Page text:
Trusting doctors, hospitals and providers’ vendors to report accurately and honestly on how well the providers are using electronic health record (EHR) technology might be cheap and easy, but it’s a bad idea.
Officials at the Office of the Inspector General at the U.S. Department of Health and Human Services (HHS OIG) made that argument in a report on the challenges that the Centers for Medicare & Medicaid Services (CMS), an arm of the U.S. Department of Health and Human Services (HHS), is facing as it implements a new Medicare EHR incentive program.
Members of Congress included funding for a formal EHR adoption incentive program in the Health Information Technology for Economic and Clinical Health (HITECH) Act provisions of the American Recovery and Reinvestment Act of 2009.
The EHR incentive program is supposed to encourage doctors and hospitals that treat Medicare patients to shift to EHR systems by paying bonuses to providers that show they are moving toward “meaningful use” of the systems.
CMS has estimated it will pay a total of $6.6 billion in EHR use bonuses by 2016.
Program backers argue that the incentives could help commercial health insurers as well as government plans, because most of the providers that treat Medicare patients also treat commercial plan patients.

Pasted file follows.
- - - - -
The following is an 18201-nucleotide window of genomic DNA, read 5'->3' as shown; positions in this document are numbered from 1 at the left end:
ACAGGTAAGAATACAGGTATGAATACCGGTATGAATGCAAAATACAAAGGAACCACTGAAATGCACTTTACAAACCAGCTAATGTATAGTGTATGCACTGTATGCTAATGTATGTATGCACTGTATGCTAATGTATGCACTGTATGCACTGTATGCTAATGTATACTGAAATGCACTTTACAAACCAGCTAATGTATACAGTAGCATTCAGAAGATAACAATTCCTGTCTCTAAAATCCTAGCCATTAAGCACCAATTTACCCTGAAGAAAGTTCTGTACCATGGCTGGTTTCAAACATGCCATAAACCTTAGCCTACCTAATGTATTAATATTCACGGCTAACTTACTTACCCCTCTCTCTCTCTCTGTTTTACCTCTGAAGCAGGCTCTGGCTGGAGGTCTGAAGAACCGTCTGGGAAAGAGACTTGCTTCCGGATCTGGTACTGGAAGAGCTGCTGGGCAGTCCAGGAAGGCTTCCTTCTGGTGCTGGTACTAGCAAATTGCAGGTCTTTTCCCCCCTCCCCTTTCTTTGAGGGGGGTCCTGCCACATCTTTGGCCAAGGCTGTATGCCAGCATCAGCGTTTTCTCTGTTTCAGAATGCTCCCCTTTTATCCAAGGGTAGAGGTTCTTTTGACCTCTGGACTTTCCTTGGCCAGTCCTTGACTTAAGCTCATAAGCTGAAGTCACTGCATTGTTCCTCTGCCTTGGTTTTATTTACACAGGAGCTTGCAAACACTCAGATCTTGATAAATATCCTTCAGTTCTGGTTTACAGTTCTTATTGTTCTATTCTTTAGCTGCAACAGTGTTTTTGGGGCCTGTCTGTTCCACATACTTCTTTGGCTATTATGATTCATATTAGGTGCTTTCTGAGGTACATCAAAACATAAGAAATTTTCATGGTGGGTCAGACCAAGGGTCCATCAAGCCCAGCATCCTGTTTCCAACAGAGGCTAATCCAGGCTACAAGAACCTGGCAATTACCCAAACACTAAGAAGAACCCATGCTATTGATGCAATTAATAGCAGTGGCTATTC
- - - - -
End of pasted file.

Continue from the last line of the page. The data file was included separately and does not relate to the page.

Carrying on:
Today, CMS is basing the EHR incentive payments entirely on self-reported use of certified EHR technology, HHS OIG officials said in their report.
The lack of strong prepayment safeguards and programs for verifying the reports “leave the program vulnerable to paying incentives to professionals and hospitals that do not fully meet the meaningful use requirements,” officials said.
CMS officials said more rigorous testing requirements took effect in October.
“We will work with stakeholders this fall on test procedures that will be more comprehensive and will continue to migrate away from the exclusive use of vendor-supplied test data,” CMS officials said.